I wrote a post last fall about our Snowbird Housing Plan. It described how we bought the two homes we’ll live in during retirement for under $100,000. Our plan is to downsize this summer into a single family foreclosure we bought for $44,500 in 1994. This property has an unobstructed lake view and it’s been used as a rental since we purchased it and fixed it up. We’ve had the same tenant living there for more than 22 years. And we’ve never raised the rent. REALLY.
I wonder what you’re thinking right now. Maybe the tenant is a family member or good friend? Could the tenant be a co-worker? The tenant probably works for them somehow in exchange for not raising the rent.
If you were thinking any of those things – the answer is no. We put an ad in the paper (no Craigslist or anything back then) and chose strangers to move in the house. And although the tenant takes care of the snow and lawn, she doesn’t work for us in exchange for anything. That was part of the deal when they rented the single family house.
Maybe you’re thinking something totally different. Why on earth didn’t they raise the rent – like EVER?? No tenant can be that good. Why not raise the rent by at least the rate of inflation? Didn’t their taxes or other expenses go up? Are they crazy to absorb all of the increases over the years without raising the rent?
It wouldn’t surprise me if you thought any of those things either. Sometimes we think we’ve been crazy not raising the rent too. But we just didn’t do it. Were we lazy? Maybe. Were we stuck in the “status quo” mode? Definitely. Are we lousy landlords? I think it depends on how you look at it.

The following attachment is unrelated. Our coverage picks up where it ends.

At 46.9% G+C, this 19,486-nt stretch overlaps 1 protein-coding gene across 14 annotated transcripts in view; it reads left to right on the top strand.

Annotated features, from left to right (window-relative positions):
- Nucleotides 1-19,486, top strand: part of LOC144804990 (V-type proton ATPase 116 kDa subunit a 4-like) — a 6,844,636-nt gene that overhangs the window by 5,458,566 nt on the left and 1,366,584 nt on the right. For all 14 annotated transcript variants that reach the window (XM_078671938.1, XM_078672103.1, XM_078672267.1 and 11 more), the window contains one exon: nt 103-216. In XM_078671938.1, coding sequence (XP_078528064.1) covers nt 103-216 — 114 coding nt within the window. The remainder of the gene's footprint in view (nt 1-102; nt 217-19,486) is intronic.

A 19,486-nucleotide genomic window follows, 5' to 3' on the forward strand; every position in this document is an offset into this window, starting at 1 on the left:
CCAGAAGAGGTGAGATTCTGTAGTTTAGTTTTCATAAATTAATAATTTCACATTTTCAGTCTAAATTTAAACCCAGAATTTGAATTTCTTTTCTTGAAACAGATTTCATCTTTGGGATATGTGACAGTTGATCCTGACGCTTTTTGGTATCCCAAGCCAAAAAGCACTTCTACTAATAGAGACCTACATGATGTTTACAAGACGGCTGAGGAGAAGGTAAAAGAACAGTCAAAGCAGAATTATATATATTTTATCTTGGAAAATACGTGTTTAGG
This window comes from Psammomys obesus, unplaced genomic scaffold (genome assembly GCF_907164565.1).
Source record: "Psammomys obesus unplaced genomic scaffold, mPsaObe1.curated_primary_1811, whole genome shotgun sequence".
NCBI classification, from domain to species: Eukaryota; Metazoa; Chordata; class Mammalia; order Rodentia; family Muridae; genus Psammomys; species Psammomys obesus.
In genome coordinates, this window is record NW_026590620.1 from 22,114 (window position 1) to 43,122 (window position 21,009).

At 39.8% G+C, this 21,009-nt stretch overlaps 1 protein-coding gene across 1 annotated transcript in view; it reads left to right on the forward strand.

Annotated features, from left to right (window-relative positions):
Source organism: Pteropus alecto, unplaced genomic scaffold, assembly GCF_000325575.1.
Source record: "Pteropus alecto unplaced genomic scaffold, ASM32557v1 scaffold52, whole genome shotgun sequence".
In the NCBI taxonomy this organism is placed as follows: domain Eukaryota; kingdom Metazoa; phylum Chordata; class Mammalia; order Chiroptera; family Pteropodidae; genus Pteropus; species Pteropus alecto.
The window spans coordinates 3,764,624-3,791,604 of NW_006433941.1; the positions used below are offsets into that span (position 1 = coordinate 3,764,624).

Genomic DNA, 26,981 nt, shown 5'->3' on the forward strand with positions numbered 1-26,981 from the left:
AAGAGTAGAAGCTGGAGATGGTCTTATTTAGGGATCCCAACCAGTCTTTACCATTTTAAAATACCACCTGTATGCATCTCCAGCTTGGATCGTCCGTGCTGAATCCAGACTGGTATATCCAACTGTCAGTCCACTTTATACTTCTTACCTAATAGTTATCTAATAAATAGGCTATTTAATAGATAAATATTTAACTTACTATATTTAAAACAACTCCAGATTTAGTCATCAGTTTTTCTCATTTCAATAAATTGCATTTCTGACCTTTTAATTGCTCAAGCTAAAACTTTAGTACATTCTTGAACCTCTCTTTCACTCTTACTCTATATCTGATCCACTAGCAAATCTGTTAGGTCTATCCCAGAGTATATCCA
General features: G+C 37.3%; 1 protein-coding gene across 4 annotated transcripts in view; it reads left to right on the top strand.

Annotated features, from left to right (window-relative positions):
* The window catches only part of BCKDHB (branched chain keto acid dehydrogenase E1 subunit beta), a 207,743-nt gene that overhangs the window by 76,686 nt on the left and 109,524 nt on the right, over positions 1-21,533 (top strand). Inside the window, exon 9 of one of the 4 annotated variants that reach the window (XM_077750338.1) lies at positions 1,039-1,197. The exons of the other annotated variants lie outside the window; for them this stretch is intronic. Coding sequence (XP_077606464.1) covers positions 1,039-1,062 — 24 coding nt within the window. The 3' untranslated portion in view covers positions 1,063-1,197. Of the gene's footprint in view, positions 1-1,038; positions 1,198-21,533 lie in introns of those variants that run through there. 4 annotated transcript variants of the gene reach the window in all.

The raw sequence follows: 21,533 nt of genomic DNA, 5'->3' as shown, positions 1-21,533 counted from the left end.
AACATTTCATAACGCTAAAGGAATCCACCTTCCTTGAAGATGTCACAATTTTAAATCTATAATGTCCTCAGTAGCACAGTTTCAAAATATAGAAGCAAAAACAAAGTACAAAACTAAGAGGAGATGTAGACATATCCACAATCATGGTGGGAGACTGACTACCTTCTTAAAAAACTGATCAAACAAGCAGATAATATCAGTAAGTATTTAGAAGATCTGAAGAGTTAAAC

Let’s take a look at some of the data and then we’ll consider that question again.
- 2 Bed/1 Bath, 1050 s.f. House, 8000+ s.f. Lot w/ unobstructed lake view in upstate NY. Built in 1950.
- Sold as a foreclosure. Won with a sealed bid of $44,500. Needed some repairs, new roof & siding.
- Rent in 1994…$600, Rent in 2017…yes, still $600/month
- Total rent paid in 22.5 years = $162,000 (270 months x $600/month)
- Occupancy rate = 100% (Yes, this house has been rented EVERY month since we purchased it)
- Maintenance calls over 22.5 years = 10? (Actually, it might be only 7 or 8 – we haven’t kept track. The tenant only calls for major issues – no heat, roof leaks, etc.)